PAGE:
On 4/16 April 1886, in reply to a letter from Pyotr Jurgenson, in which the publisher reported that Ivan Vsevolozhsky wanted to present an act from Swan Lake in a partially open-air performance, and asking which act would be best, Tchaikovsky wrote: "Out of the four acts I must choose the second, and not the fourth as you suggested. So don’t forget: the second " .
In parts of the ballet Swan Lake, Tchaikovsky used music from his earlier destroyed operas. The Entr'acte to Act IV of the ballet was taken unchanged from the opera The Voyevoda (where it was the introduction to Act III). In the second act of the ballet, the Andante non troppo section of the scene between Siegfried and Odette (in G♭ major) served as the music to the final duet of Undina and Huldbrand in the destroyed opera Undina . For the arrival of the Prince in the final scene of Act IV of the ballet, the music is taken from the meeting between Mar’ia Vasil’evna and Olyona with Bastryukov and Dubrovin in the opera The Voyevoda (Act Ill).
Conversely, some numbers from the ballet were used by the author when composing the piano pieces Children's Album (Op. 39) and Twelve Pieces (Op. 40). The Neapolitan Dance (from Act III of the ballet) is based on an Italian folk song.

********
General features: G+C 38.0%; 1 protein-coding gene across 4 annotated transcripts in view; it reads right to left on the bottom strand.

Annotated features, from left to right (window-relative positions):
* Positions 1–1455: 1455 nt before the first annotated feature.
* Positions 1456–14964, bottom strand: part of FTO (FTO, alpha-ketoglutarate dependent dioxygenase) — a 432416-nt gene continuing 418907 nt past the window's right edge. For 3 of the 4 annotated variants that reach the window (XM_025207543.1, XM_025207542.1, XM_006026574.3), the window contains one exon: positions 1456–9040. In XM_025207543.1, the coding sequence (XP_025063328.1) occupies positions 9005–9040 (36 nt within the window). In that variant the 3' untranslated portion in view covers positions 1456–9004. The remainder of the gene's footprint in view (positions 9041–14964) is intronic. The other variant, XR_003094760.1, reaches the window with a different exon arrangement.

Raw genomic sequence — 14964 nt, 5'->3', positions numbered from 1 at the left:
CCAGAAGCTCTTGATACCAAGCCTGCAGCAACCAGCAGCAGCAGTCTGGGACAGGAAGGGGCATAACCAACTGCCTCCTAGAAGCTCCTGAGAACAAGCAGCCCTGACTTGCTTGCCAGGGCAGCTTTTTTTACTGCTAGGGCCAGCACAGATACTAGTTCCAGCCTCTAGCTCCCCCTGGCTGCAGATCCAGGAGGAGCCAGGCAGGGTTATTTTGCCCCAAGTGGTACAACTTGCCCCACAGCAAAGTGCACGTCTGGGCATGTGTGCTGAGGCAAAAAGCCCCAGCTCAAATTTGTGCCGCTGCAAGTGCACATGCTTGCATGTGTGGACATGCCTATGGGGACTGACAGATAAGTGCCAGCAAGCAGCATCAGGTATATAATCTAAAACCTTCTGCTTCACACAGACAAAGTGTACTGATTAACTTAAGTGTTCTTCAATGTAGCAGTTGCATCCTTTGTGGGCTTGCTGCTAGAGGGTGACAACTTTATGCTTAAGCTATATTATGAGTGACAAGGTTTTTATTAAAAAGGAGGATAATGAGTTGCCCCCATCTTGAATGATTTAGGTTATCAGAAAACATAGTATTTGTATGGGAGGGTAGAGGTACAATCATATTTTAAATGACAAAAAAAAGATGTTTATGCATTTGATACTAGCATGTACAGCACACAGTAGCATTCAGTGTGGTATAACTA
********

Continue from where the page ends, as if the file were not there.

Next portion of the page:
None of Tchaikovsky's other stage works were subject to such changes and misrepresentation in productions as Swan Lake. Unfortunately, up to the present time it is still not possible to find materials which would show conclusively how the ballet was performed during the composer's lifetime. Some information can be gleaned by comparing posters from the first three productions of the ballet on the stage of the Bolshoi Theatre in Moscow. Judging by the list of dance numbers, Julius Reisinger did not introduce any significant changes to the full score. It is impossible to tell from the titles of the individual dances whether the music was authentic. Nevertheless, bearing in mind the history of the Pas de deux, we might suppose that at the first production the music was performed in accordance with the author's full score, apart from small changes in the order of numbers and, possibly, some cuts (evidently a Pas de cinq and Pas de dix dances replaced the Pas de deux discussed above). When the ballet was revived in 1880, the choreographer Hansen took greater liberties with the score. It is not known whether he introduced new music, but in any case much of the music was cut, including the Pas de six in Act III. It seems that the plot of the ballet was also changed, judging from some annotations to the list of dances performed. Thus, Odette was transformed from a good fairy in the original version into a Queen of the Swans, and the appearance of the magician Rothbart in Act IV was not preserved from the first version. At the time of the third production, in 1882, Hansen introduced further changes, and added a new dance in Act III for the ballerina L. N. Geiten—Cosmopolitan, to music by Cesar Pugni, which had no relevance whatsoever to the ballet.